"Without a functioning space for hope, positivity and genuine care, these communities will descend into savagery due to sheer desperation for basic needs to be met."Thus spake Alan Yentob (if BBC News is to be believed) in an e-mail to the Cabinet Office explaining why a further £3 million should be poured into the gaping maw of Kids Company, the only thing standing between us and criminal dystopia.
The author of this Jeremiad leaves no doubt of the consequences should funding not be forthcoming:
...a "high risk" of looting, rioting and arson attacks on government buildings...."increases" in knife and gun crime, neglect, starvation and modern-day slaveryThis, apparently, is what London will be like without Kids Company - read it and tremble! No wonder civil servants have described the language used as 'absurd' and 'hysterical'. Interestingly, the document bears more than a passing resemblance to the literary style of Batmanghelidjh herself; a blend of psycho-jargon and self-importance (not to mention the odd dangling preposition):
Our cause for concern is not hypothetical, but based on a deep understanding of the socio-psychological background that these children operate within.This last quote raises an intriguing point; if the beneficiaries of Kids Company can be repeatedly described as 'children', for whom it fills the role of 'primary care-giver', who exactly is going to be out rioting and burning down government buildings?
Surely it will not be the well-groomed and photogenic pre-teen girls marched under escort to Downing Street in matching t-shirts to tug at the nation's heartstrings - though I wouldn't put it past some of the mothers vociferously complaining on television about the derailed gravy train of free meals, clothes and residential activity holidays for their offspring.
Instead, I suspect the potential rioters belong to an altogether different stratum of 'clients' who came to light in the Mail today thanks to files leaked by 'a Kids Company insider'. By Batmanghelidjh's own admission elsewhere,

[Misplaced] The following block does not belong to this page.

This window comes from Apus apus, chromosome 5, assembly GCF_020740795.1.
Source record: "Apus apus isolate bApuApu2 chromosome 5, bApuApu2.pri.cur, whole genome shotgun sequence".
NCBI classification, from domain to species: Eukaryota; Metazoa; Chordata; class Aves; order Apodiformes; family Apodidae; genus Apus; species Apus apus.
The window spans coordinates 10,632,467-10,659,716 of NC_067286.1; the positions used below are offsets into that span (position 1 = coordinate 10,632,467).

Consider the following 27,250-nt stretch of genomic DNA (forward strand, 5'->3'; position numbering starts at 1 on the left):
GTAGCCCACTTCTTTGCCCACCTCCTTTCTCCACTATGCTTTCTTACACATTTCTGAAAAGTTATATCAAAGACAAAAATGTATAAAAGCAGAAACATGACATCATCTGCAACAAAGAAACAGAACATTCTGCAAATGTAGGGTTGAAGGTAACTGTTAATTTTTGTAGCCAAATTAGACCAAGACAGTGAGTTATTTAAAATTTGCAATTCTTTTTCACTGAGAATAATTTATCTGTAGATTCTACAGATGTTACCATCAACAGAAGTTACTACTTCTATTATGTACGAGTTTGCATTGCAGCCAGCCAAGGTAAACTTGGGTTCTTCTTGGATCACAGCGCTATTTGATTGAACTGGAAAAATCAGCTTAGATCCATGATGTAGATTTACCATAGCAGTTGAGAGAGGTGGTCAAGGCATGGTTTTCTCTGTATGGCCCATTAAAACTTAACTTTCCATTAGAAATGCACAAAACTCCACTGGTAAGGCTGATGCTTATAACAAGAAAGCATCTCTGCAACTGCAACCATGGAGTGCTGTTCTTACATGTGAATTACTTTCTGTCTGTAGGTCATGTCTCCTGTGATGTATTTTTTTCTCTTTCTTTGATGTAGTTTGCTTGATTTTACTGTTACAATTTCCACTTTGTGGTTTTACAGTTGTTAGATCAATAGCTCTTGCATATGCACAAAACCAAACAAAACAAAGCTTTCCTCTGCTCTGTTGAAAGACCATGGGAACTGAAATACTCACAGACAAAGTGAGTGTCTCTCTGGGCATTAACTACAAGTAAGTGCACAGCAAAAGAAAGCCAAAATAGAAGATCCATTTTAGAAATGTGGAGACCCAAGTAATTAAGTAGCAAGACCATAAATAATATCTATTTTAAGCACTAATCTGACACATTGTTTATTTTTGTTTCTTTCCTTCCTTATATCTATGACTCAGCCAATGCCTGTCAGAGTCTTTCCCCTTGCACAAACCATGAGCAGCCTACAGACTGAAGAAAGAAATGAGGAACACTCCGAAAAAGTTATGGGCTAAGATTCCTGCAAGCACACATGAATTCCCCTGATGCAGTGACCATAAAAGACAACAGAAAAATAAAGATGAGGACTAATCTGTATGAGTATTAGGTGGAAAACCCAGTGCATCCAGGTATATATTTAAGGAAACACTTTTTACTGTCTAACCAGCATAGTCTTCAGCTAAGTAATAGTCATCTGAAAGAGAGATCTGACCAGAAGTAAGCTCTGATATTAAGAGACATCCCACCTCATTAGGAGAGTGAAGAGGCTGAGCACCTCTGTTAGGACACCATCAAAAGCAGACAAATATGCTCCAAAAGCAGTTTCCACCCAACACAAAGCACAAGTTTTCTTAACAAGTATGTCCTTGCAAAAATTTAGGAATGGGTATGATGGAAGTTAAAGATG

‘Because we have been going for 19 years, some kids that we had in the early days are now older. [...] To give them a daily routine we get them to do things round the place so they are hanging round.’In real terms, this translates into adults - some into their thirties - on the premises on a regular basis and being given substantial cash handouts from Kids Company funds despite evidence of criminal activities and drug abuse.
Personally, I'd have thought that having a number of adult male drug users, some with a record of violence, constantly 'hanging round' would have severely compromised the charity's aim of providing abused children with a place where they could feel safe.
Certainly it must have been more than a little traumatic for youngsters to witness the abuse of kitchen staff by a 26-year-old 'crack den landlord' angry that queuing for food reminded him of being in prison. There was an even worse ordeal in store for one girl:
A handwritten note claims he sexually assaulted a girl on Kids Company premises and worked for the charity in return for cash in hand.Presumably he qualified for personal attention from Batmanghelidjh herself, like the 29-year-old drug addict, alcoholic and convicted thief banned from seeing his children because of his 'aggressive behaviour' - though it has to be said Kids Company's lengthy (and expensive) involvement in the latter case does not appear to have steered the man away from a life of crime:
A note says he received a total of £70,000 last year from Kids Company – and stole a further £10,000 from it.It all begs the question, what has Kids Company actually accomplished if, twenty years on, some of its earliest 'clients' are still battening onto it for financial gain at the expense of today's children? Although Yentob's e-mail looks like a threat, it may also be an admission that the charity has - whether through misguided optimism or fear of recidivism (or reprisals) - been bankrolling a group of disaffected career criminals, giving them a common focus and a monstrous sense of entitlement.
Like the clueless women who bought 'handbag pigs' only to find themselves responsible a few months later for large, hungry and destructive boars with distinctly antisocial tendencies, Ms Batmanghelidjh appears to have ignored the possibility that some of the vulnerable children in receipt of her much-publicised vicarious generosity could, if indulged and encouraged in their dependency, one day grow into something she and her organisation could not control.